Cullen became one of the most successful and well looked upon citizens of Alexandria. On February 27, 1874, Cullen married Annie Jeannette Skillman. He was described later in life as having a striking appearance and noticeable bearing. P.R. Stafford, Dr. G.M.G. The Wells Family of Louisiana and Allied Families. Obituary in “The Democrat” McManus, Jane Parker and Mary Parker Partain. Gone ‐ But Not Forgotten: Cemetery Inscriptions of Rapides Parish. Vol. II John Dunn (1835—May 7, 1911) LOT 27 John Dunn was born in 1845 in Louisiana. In 1860, he was fifteen years old and lived in Rapides Parish in the Alexandria area. The 1860 census revealed that John lived with C Pope and Mary Pope, Susan Belgarde, Sidney Belgarde, Napoleon Belgarde, and Anthony Belgarde. He joined the 1st Regiment, Louisiana Infantry Company D as a Private and finished his service to the Confederacy as a Private. This unit consisted of men from Shreveport, Alexandria, and New Orleans. They served mostly under General Robert E. Lee’s Army of Northern Virginia. They witnessed heavy casualties at Seven Days’ Battles, Sharpsburg, Fredericksburg, Chancellorsville, Gettysburg, and Mine Run. The 1st Regiment suffered a staggering 37% casualties at Chancellorsville in 1863. They were with General Lee at Appomattox. John died May 7,1911. H.K. www.heritagequest.com, www.Archives.com (partnered with www.footnotes.com) 1860 Census Records, www.itd.nps.gov/cwss, http://files.usgwarchives.net/la/rapides/cemeteries/mtolivet.txt
Joseph Fitzpatrick (May 10, 1842‐ February 25, 1905) LOT 77 Fitzpatrick enlisted in Company B of Louisiana's Second Infantry on May 9, 1861. He was present on rolls to June, 1861, and in Williamsburg Hospital for the July‐August rolls, 1861. Fitzpatrick was stated present on rolls from September, 1861 until June, 1862, and on sick furlough for July‐August, 1862, after being wounded at the Battle of Malvern Hill. He was present on rolls from September‐December, 1862. Fitzpatrick was promoted to Second Junior Lieutenant, and then again to Second Senior Lieutenant. He was present on all subsequent rolls until his absence on furlough for 30 days, starting August 28, 1863. He was not stated present or absent on rolls from September, 1863‐ February, 1864. Fitzpatrick appears on the Register of Prisoners of War, paroled May 10, 1865 (his 23rd birthday). Fitzpatrick is described at enlistment as 5 feet, 6 inches tall, with gray eyes, dark hair, and a dark complexion. After the war, Fitzpatrick was a resident of Alexandria, LA. On April 15, 1880, he married Laura Miller (March 3, 1862‐ June 2, 1947) at St. James Church in Alexandria, LA. C.L.
Isaiah Fogleman (April 15, 1838—October 23, 1916) LOT 50 Isaiah Fogleman was born April 15, 1838 in Louisiana. His father was a farmer from Virginia named James Fogleman who was married to Sarah from Kentucky. Isaiah had at least four brothers and sisters, Emmagy, Silas, Octavie, and George. He enlisted in Company F. of the 8th Louisiana Infantry as a Private on June of 1861 at Camp Moore, Louisiana. The 8th Louisiana Infantry fought in Virginia and soon became a part of what was called the Louisiana Tigers. This included the 6th, 7th, and 9th Louisiana Regiments and the 1st Louisiana Special Battalion. This Brigade joined with General Stonewall Jackson’s army in the spring of 1862. They participated in many battles and made the late afternoon attack on Cemetery Hill at the battle of Gettysburg on July 2, 1863. On the rocky slopes, the 8th captured a Union battery within the Union line. In fierce hand‐to‐hand fighting they lost many men including a color bearer. They held the battery and if supported may have broken the Union line. That support did not come and by 10PM after a counter attack had to retreat to their starting position. Later that year it is possible that he became a POW after the Brigade was overrun at Rappahannock Station in November of 1863. He was released in June of 1865. After the war Isaiah took up after his father and farmed. He was married to Celones on November 15, 1885. They had at least 7 children: Malcolm, Irvin, Isaiah Jr., Clough, Earl, Lee, and Marian. Isaiah Fogleman passed away from kidney failure on October 23, 1916 at the age of 78. His wife Celones passed 9 years later on September 3, 1925 at the age of 68. M.K. Confederate Pension Records; Roster of Confederate Soldiers; Guide to Louisiana Confederate Military Units; 1850, 1870, 1900, and 1910 Federal Census (Ancestry Library), Gone But Not Forgotten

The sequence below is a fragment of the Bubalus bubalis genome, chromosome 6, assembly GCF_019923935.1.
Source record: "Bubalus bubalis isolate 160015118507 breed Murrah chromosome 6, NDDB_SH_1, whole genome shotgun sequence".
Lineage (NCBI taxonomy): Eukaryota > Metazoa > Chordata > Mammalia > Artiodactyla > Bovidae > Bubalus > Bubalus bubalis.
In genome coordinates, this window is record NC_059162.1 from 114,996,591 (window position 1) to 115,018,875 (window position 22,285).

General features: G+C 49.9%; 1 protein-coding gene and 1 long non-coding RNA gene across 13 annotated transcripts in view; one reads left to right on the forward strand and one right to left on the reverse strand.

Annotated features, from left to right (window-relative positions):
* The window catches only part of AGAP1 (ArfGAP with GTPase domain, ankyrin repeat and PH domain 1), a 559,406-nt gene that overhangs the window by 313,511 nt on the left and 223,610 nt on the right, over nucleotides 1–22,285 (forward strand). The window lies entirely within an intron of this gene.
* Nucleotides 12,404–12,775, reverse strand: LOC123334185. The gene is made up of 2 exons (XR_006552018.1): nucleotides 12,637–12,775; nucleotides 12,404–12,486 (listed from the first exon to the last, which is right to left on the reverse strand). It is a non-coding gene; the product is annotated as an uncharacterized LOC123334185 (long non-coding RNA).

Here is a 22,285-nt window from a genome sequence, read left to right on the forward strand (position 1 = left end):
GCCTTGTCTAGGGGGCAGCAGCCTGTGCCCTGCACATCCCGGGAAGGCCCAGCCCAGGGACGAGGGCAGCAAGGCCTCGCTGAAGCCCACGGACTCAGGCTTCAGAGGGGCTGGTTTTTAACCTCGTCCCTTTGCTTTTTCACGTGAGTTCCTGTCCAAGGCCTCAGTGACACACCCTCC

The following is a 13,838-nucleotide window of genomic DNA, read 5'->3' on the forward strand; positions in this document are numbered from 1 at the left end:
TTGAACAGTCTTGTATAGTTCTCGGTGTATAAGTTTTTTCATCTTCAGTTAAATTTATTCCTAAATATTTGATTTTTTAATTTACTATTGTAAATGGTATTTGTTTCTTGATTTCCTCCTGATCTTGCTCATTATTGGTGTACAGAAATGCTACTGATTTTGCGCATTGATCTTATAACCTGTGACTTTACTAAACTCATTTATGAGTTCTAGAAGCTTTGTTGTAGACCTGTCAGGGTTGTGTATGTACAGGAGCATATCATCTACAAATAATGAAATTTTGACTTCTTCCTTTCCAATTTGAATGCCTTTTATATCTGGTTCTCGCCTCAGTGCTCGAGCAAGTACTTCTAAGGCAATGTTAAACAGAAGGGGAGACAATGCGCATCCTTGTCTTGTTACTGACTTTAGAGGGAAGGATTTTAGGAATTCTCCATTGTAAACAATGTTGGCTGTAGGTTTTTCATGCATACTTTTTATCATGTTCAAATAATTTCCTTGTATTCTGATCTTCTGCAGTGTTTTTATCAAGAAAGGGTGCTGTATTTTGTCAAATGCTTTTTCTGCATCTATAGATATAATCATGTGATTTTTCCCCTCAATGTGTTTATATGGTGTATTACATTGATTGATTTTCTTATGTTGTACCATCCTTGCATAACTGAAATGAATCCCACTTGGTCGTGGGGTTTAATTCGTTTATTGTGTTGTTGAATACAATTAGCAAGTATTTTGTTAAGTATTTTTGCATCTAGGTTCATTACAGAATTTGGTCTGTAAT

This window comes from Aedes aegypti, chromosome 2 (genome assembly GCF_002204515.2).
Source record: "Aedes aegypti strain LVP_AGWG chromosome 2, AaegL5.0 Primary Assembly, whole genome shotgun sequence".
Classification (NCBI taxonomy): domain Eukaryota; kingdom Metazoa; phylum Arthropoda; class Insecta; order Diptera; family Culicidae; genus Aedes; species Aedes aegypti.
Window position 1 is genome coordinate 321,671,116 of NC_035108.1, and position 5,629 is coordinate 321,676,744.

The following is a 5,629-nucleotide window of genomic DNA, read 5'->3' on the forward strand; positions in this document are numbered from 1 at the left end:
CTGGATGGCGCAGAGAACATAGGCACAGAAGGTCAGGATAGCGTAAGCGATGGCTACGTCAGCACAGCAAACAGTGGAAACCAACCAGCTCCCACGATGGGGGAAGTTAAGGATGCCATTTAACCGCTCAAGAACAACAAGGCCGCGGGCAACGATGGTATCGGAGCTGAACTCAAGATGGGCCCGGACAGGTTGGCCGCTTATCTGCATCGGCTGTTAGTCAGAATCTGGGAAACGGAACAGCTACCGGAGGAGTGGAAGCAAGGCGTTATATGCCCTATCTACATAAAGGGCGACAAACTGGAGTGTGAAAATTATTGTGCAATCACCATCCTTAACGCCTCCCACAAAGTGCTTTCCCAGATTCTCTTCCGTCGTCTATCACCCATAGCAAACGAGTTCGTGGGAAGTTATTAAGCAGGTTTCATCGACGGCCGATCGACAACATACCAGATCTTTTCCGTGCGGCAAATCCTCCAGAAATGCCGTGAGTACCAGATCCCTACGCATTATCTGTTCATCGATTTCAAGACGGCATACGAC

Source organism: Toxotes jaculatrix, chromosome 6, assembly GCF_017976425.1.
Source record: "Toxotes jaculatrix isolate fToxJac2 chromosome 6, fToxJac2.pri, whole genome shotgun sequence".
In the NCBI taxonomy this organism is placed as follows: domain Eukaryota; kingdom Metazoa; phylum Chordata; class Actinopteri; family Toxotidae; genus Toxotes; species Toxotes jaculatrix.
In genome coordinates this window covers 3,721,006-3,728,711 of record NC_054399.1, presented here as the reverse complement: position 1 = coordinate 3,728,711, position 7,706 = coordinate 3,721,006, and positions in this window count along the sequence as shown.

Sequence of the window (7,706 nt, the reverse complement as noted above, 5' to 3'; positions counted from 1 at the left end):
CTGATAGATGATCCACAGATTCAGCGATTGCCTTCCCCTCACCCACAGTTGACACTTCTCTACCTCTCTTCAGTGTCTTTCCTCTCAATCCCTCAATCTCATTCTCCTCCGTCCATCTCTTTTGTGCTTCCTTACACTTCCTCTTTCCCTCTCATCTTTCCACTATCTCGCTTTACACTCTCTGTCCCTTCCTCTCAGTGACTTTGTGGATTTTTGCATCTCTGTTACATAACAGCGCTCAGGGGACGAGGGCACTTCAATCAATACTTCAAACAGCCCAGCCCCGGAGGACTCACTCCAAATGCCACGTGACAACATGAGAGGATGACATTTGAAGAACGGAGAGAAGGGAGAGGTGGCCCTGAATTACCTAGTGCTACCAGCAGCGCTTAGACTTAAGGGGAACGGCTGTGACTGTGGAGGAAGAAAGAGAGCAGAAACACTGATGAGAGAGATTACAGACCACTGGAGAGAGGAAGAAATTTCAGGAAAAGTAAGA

John B. Gibson (1839‐1918) LOT 3 John B. Gibson served in the 17th Louisiana Infantry, Companies F and G during the Civil War. He enlisted September 30, 1861, as a Captain. His regiment was organized at Camp Moore, Louisiana. The 17th Louisiana Infantry fought at the Battle of Shiloh, the Battle of Port Gibson, and was captured at Vicksburg. The regiment spent its last few weeks stationed in Pineville, Louisiana and was disbanded in 1865. After the war, Gibson married Mary Gardner on January 23, 1868. Gibson had three sons: Henry Gibson, George Gibson, and Willie Gibson. He served as town marshal of Alexandria and was also involved in the mercantile business. P.R. Bergeron, Arthur W. Guide to Louisiana Confederate Military Units 1861‐1865. http://www.itd.nps.gov/cwss/Personz_Detail.cfm McManus, Jane Parker and Mary Parker Partain. Gone ‐ But Not Forgotten: Cemetery Inscriptions of Rapides Parish. Vol. II Obituary in “The Town Talk” Records of Louisiana Confederate Soldiers and Louisiana Confederate Commands.